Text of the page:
. Eleven new drug PAD dogs will catch ice makers and ice users
. Targeting metro and regional areas, stopping ice getting onto our streets
. The Napthine Government cracking down on ice and building a safer
A key initiative in the Victorian Coalition’s whole-of-government’s approach to tackling the drug problem will see new drug detecting dogs deployed to stop ice and other drugs from hitting the streets.
Premier of Victoria Denis Napthine today announced Victoria Police will receive 11 new Passive Alert Detection (PAD) dogs to help them crack down on ice and drug use, sniffing out ice makers and users in both regional and metropolitan Victoria.
“Make no mistake – if you make or deal in drugs you will be caught. These additional PAD dogs will assist Victoria Police in targeted drug operations and the execution of search warrants across the state,” Dr Napthine said.
“PAD dogs play an important role in a variety of police work, from their obvious presence at music festivals and other public events, to undercover work and raids on ice and drug manufacturers.”
Minister for Police and Emergency Services Kim Wells said Victoria Police had successfully deployed a number of the dogs in ice raids across Melbourne this week, and additional PAD dogs will take this fight into regional Victoria.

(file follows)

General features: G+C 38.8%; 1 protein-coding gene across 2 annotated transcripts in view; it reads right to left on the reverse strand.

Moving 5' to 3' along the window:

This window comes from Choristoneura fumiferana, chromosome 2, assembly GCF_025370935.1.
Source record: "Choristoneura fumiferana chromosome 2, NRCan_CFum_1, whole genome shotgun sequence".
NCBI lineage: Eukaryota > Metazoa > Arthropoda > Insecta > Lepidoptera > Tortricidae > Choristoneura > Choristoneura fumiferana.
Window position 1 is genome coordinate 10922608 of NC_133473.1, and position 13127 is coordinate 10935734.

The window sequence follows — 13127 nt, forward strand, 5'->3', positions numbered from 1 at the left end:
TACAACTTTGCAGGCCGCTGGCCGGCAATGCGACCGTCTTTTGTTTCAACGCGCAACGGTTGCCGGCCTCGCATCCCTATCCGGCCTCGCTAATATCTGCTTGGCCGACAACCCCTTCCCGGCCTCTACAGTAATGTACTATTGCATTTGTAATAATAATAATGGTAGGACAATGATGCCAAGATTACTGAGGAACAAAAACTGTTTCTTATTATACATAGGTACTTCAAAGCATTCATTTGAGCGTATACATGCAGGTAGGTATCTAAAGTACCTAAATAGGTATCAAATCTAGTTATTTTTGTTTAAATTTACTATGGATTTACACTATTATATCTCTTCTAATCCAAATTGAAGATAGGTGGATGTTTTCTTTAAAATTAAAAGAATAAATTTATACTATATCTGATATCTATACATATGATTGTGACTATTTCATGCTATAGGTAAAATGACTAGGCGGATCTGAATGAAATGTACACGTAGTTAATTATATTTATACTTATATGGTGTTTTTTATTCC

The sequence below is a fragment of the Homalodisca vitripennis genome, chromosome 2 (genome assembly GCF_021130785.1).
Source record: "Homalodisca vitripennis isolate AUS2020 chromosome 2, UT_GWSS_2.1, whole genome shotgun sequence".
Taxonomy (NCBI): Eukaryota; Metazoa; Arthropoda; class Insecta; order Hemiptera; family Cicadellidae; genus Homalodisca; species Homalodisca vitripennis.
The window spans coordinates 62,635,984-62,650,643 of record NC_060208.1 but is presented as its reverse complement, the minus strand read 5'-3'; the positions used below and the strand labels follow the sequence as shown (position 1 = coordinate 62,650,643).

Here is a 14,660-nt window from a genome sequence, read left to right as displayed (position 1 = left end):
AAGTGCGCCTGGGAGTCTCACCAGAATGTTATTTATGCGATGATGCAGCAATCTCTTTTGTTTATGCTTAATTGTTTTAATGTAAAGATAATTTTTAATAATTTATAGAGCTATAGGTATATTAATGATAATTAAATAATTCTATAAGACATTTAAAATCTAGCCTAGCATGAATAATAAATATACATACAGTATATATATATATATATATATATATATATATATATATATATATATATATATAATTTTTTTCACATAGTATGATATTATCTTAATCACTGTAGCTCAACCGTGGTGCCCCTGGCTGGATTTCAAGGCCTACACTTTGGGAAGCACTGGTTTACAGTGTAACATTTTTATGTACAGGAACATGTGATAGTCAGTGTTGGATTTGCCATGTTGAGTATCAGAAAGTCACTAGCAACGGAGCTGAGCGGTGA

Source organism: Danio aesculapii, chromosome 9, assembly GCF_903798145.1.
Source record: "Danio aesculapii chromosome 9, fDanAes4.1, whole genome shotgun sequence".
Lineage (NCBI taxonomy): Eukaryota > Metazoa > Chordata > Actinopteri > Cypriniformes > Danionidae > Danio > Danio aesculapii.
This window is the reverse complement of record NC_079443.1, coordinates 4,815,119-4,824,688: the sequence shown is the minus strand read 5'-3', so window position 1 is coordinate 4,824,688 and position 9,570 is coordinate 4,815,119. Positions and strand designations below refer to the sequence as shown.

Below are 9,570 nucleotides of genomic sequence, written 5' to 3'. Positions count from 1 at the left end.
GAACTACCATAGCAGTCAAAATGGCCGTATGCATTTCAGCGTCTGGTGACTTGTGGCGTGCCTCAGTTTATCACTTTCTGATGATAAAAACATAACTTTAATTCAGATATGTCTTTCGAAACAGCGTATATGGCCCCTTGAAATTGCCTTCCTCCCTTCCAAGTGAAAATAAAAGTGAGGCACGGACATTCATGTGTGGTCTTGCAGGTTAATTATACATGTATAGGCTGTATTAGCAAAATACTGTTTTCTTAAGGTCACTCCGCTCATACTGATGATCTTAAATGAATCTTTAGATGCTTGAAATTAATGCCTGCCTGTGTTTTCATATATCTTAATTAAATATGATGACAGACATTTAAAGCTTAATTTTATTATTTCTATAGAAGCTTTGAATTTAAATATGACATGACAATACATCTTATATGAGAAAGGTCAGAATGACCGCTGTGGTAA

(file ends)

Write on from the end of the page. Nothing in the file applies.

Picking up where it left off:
“The new PAD dogs will allow police to undertake more raids, assisting in the breaking up of clandestine drug labs that produce ice, and helping put these ice manufacturers behind bars – if you manufacture or sell drugs, you will be caught.”
Mr Wells said some of the dogs will be based in regional communities where ice is exacting a heavy toll.
“The dogs will be a welcome addition to police operations and will more than double the existing kennel of nine dogs which has already proven itself an efficient and effective part of the Victoria Police force,” Mr Wells said.
“In addition to facilitating the fight against ice, PAD dogs are trained to locate cocaine, heroin, amphetamines, ecstasy, GBH and cannabis.
“The Victorian Coalition Government is taking real action to stamp out these dangerous drugs, and the increased number of PAD dogs working with Victoria Police will play a key role in detecting, deterring and catching drug offenders,” Mr Wells said.
“Today’s announcement builds on the Victorian Coalition’s whole-of-government strategy to tackling the ice problem.”